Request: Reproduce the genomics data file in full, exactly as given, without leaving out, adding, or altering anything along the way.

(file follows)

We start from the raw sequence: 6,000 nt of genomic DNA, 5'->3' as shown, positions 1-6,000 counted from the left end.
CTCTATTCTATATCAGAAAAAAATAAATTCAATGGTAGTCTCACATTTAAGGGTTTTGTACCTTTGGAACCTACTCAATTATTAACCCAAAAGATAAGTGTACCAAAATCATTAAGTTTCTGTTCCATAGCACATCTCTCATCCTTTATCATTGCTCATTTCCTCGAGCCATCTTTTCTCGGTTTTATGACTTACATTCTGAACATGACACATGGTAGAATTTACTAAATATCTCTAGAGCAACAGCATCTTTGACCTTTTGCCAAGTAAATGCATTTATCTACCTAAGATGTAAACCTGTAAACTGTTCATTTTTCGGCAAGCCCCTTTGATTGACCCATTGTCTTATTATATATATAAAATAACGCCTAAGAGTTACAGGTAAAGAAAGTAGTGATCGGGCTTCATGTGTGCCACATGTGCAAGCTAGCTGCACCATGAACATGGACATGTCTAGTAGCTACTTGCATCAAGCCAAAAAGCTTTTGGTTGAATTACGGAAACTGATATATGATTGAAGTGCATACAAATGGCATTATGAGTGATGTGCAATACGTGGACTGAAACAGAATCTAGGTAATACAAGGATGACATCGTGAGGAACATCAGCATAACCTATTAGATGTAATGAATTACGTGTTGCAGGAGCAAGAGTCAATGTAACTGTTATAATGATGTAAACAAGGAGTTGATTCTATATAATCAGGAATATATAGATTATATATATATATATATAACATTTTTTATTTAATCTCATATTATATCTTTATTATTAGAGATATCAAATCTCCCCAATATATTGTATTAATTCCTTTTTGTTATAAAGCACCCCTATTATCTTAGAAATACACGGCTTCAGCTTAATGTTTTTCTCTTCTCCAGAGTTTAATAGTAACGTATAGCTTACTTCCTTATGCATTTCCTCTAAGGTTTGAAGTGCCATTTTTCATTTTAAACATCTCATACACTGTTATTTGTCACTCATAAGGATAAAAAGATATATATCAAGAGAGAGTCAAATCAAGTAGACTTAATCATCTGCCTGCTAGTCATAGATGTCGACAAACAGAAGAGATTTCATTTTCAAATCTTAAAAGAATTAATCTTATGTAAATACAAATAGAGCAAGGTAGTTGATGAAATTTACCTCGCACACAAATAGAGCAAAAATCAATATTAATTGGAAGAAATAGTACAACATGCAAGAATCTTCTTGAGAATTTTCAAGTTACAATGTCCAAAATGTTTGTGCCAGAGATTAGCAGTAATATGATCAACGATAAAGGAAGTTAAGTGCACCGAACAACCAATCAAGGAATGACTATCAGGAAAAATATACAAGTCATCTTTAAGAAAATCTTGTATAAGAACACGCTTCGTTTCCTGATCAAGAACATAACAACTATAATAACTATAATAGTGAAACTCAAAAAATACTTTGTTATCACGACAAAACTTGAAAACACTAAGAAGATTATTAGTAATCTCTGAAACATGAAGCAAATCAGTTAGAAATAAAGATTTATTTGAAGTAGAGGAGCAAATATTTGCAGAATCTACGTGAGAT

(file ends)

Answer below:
We start from the raw sequence: 6,000 nt of genomic DNA, 5'->3' as shown, positions 1-6,000 counted from the left end.
CTCTATTCTATATCAGAAAAAAATAAATTCAATGGTAGTCTCACATTTAAGGGTTTTGTACCTTTGGAACCTACTCAATTATTAACCCAAAAGATAAGTGTACCAAAATCATTAAGTTTCTGTTCCATAGCACATCTCTCATCCTTTATCATTGCTCATTTCCTCGAGCCATCTTTTCTCGGTTTTATGACTTACATTCTGAACATGACACATGGTAGAATTTACTAAATATCTCTAGAGCAACAGCATCTTTGACCTTTTGCCAAGTAAATGCATTTATCTACCTAAGATGTAAACCTGTAAACTGTTCATTTTTCGGCAAGCCCCTTTGATTGACCCATTGTCTTATTATATATATAAAATAACGCCTAAGAGTTACAGGTAAAGAAAGTAGTGATCGGGCTTCATGTGTGCCACATGTGCAAGCTAGCTGCACCATGAACATGGACATGTCTAGTAGCTACTTGCATCAAGCCAAAAAGCTTTTGGTTGAATTACGGAAACTGATATATGATTGAAGTGCATACAAATGGCATTATGAGTGATGTGCAATACGTGGACTGAAACAGAATCTAGGTAATACAAGGATGACATCGTGAGGAACATCAGCATAACCTATTAGATGTAATGAATTACGTGTTGCAGGAGCAAGAGTCAATGTAACTGTTATAATGATGTAAACAAGGAGTTGATTCTATATAATCAGGAATATATAGATTATATATATATATATATAACATTTTTTATTTAATCTCATATTATATCTTTATTATTAGAGATATCAAATCTCCCCAATATATTGTATTAATTCCTTTTTGTTATAAAGCACCCCTATTATCTTAGAAATACACGGCTTCAGCTTAATGTTTTTCTCTTCTCCAGAGTTTAATAGTAACGTATAGCTTACTTCCTTATGCATTTCCTCTAAGGTTTGAAGTGCCATTTTTCATTTTAAACATCTCATACACTGTTATTTGTCACTCATAAGGATAAAAAGATATATATCAAGAGAGAGTCAAATCAAGTAGACTTAATCATCTGCCTGCTAGTCATAGATGTCGACAAACAGAAGAGATTTCATTTTCAAATCTTAAAAGAATTAATCTTATGTAAATACAAATAGAGCAAGGTAGTTGATGAAATTTACCTCGCACACAAATAGAGCAAAAATCAATATTAATTGGAAGAAATAGTACAACATGCAAGAATCTTCTTGAGAATTTTCAAGTTACAATGTCCAAAATGTTTGTGCCAGAGATTAGCAGTAATATGATCAACGATAAAGGAAGTTAAGTGCACCGAACAACCAATCAAGGAATGACTATCAGGAAAAATATACAAGTCATCTTTAAGAAAATCTTGTATAAGAACACGCTTCGTTTCCTGATCAAGAACATAACAACTATAATAACTATAATAGTGAAACTCAAAAAATACTTTGTTATCACGACAAAACTTGAAAACACTAAGAAGATTATTAGTAATCTCTGAAACATGAAGCAAATCAGTTAGAAATAAAGATTTATTTGAAGTAGAGGAGCAAATATTTGCAGAATCTACGTGAGAT